The Invalid Vision of ‘Cleaning Up’ Politics

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As the security situation took a nose-dive the familiar complaints were doing the rounds. The main thrust of the complaints was ‘bad politics’ pursued by the Center. Islamabad was being blamed for distorting Sindh’s genuine political landscape; essentially not accepting the peoples’ mandate and allowing the majority party PPP to form the provincial government. Many argue that the Center , in giving a free hand to the MQM has contributed to a deteriorating security situation. The traditional rivalry between the MQM and Jamaat-i-Islami was now playing itself out. With the administrative machinery under the MQM governor’s control, the MMA’s district set-up has been virtually paralyzed by the MQM. Traditional t! urf battles were reignited since MQM, which had boycotted the Local Bodies elections. The relatively weak power structure of the Nazim was feeling threatened.

In addition to the electoral power scene tensions heightened on the broader power scene. As if the microcosm reflecting the broader security challenges confronting Pakistan, in Karachi the unprecedented attack on the corps commander’s convoy left 10 Pakistanis dead. Endless speculation regarding the attackers followed; was this part of the Karachi power play’ in Karachi, an ‘inside job’ or a reaction to the Wana Operation ? Subsequently after arresting and cross-examining half a dozen suspects the federal government announced that “terrorists” with sectarian and al-Qaeda links were responsible for all the recent terrorist incidents in Karachi.

Pakistan continues to confront the most difficult security situation by virtue of it having become, in the eighties, the operational and ideological base of the American-Saudi financed international Afghan covert war against the Soviet. In the nineties the same covert war apparatus, including the human power, became operationally and ideologically autonomous and began targeting its financiers. Beginning of 2002 when it was denied logistical support by most its ideological mentors in Pakistan, anti-US and anti-Saudi warriors began turning its guns towards Pakistan too. The intensity of their operations in Pakistan grew in d! irect proportion to the army-controlled Pakistani State’s operations against those it had mentored in the eighties and the nineties.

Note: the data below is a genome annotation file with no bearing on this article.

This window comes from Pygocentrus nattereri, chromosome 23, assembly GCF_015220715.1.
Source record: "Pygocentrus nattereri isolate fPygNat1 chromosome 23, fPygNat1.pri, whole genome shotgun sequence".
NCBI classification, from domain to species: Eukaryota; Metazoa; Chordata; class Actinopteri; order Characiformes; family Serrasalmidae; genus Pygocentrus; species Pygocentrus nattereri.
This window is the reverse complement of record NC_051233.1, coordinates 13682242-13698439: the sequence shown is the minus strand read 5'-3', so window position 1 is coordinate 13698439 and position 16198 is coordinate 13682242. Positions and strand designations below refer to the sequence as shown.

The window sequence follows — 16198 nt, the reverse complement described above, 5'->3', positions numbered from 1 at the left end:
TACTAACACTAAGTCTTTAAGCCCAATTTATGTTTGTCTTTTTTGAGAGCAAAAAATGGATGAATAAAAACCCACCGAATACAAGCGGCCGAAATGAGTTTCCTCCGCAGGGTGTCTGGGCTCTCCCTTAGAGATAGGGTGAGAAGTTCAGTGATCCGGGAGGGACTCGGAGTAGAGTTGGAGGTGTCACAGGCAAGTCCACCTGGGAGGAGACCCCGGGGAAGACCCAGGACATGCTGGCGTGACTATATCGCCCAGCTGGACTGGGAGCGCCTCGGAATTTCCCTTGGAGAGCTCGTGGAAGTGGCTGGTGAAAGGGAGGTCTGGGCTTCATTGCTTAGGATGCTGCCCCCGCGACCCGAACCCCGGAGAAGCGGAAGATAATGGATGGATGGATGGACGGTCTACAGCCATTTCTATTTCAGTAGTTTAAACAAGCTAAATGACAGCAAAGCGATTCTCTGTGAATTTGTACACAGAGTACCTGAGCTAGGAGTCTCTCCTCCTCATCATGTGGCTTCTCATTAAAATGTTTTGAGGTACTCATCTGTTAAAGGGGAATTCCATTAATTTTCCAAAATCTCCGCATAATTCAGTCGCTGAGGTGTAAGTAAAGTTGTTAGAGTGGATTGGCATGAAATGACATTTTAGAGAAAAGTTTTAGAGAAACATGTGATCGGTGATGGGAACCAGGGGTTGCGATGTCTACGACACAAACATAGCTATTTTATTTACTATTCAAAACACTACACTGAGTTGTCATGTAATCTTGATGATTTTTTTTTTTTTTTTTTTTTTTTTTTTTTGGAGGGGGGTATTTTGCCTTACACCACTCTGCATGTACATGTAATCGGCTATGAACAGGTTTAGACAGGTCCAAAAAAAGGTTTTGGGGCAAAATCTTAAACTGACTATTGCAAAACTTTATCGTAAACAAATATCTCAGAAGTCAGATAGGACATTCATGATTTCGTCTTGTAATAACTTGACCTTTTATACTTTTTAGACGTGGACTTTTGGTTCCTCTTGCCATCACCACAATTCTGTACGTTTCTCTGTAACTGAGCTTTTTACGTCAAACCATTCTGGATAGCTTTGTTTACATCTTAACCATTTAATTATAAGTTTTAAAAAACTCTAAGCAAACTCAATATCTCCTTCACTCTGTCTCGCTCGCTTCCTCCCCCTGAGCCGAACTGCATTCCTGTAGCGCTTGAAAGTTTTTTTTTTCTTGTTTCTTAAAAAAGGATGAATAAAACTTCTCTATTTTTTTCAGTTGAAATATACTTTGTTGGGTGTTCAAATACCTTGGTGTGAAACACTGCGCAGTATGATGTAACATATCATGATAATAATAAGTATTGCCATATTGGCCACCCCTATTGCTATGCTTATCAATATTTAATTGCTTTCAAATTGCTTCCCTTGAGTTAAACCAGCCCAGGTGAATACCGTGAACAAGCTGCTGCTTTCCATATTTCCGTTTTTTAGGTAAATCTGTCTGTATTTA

The complex Wana Operation has become the Pakistani State’s most tangible and concentrated “anti-terrorist” operation. Not surprisingly the Pakistani State finds itself sandwiched between the US pressure to ‘do more’ and the anger cum skepticism of many Pakistani people and politicians who argue about the inherent risks involved for Pakistan in continuing with they perceive to be an American dictated operation. The fact is that in executing its responsibility of protecting the life and property of its citizens the State mus! t wisely disarm and disband all sub-state groups that are in possession of heavy weaponry or are involved in using Pakistan’s territory, which includes the tribal belt, to plan armed operations within or outside of Pakistan. This plain truth has become a casualty of both, the often non-transparent inter-action of the Pakistani State with the United States and of the largely State-manipulated civilian political power.

In addition to this key security issue there is much more that has become casualty of what has been an effort to ‘clean-up’ politics and bring in “genuine democracy.” Foremost the credibility and legitimacy of the effort itself has been the prime casualty. With the same faces back in parliament, in the two King’s parties, the PML(Q) and the anti-Bhutto PPP, in the cabinet and the induction of over 1000 serving military officers in civilian posts, the ‘cleaning up effort’ is viewed as a completely bogus, even if well-meaning, exercise. At best it is seen as power-play orchestrated by the military-controlled State. While there is no denying that quasi-democracy does exist, the tragedy of the collapse of State institutions that began in the fifties continues. The future of democracy in Pakistan, against the back d! rop of non-credible State institutions including the judiciary, the Election Commission and the police force, remains bleak.